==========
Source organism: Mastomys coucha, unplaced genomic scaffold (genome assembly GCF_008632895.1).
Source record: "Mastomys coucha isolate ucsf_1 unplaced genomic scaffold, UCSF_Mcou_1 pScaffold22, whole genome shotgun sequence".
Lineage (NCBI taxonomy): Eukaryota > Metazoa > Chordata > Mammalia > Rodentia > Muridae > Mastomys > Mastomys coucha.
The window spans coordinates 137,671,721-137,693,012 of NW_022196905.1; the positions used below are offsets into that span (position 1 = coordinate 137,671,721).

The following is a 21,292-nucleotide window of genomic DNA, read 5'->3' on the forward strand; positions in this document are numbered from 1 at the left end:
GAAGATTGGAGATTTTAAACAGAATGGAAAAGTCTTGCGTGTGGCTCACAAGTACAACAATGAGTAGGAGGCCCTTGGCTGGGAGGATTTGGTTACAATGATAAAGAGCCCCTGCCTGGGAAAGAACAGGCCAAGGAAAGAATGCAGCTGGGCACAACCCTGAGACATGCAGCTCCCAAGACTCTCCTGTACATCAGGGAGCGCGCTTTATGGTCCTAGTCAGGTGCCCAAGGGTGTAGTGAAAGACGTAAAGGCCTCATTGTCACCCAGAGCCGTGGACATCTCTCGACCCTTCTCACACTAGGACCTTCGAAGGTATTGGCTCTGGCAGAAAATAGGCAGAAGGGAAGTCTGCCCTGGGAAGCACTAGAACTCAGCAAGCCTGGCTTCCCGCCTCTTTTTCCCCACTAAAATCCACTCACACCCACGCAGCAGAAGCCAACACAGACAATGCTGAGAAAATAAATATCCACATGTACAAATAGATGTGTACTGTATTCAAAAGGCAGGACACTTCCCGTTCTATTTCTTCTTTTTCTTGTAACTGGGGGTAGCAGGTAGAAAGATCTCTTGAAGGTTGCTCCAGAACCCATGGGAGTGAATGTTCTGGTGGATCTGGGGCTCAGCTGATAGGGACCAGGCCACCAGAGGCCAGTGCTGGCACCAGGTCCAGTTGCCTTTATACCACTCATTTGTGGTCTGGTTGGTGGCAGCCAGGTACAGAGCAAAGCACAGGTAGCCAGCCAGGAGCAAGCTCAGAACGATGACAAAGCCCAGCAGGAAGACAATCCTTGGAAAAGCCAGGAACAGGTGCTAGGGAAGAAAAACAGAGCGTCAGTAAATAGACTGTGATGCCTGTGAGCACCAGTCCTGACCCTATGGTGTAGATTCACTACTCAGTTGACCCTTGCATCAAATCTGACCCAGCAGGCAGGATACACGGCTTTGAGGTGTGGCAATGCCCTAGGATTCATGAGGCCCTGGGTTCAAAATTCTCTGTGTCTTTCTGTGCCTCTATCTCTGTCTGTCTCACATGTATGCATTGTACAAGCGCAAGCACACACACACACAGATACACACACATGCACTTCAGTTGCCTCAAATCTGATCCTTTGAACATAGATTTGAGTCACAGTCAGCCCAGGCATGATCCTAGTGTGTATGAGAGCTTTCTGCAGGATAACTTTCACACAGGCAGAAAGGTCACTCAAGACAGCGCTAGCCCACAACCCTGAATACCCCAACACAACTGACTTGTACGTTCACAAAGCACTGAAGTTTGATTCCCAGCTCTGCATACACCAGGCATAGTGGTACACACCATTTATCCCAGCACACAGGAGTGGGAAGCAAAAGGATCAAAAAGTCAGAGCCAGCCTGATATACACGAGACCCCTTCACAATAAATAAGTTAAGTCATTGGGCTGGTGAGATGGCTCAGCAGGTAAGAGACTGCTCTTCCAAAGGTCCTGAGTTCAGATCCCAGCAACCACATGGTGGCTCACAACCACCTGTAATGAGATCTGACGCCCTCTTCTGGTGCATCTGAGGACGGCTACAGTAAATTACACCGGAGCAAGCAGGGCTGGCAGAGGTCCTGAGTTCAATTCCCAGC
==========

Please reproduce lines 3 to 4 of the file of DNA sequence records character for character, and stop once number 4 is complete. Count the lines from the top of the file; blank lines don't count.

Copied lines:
Lineage (NCBI taxonomy): Eukaryota > Metazoa > Chordata > Mammalia > Rodentia > Muridae > Mastomys > Mastomys coucha.
The window spans coordinates 137,671,721-137,693,012 of NW_022196905.1; the positions used below are offsets into that span (position 1 = coordinate 137,671,721).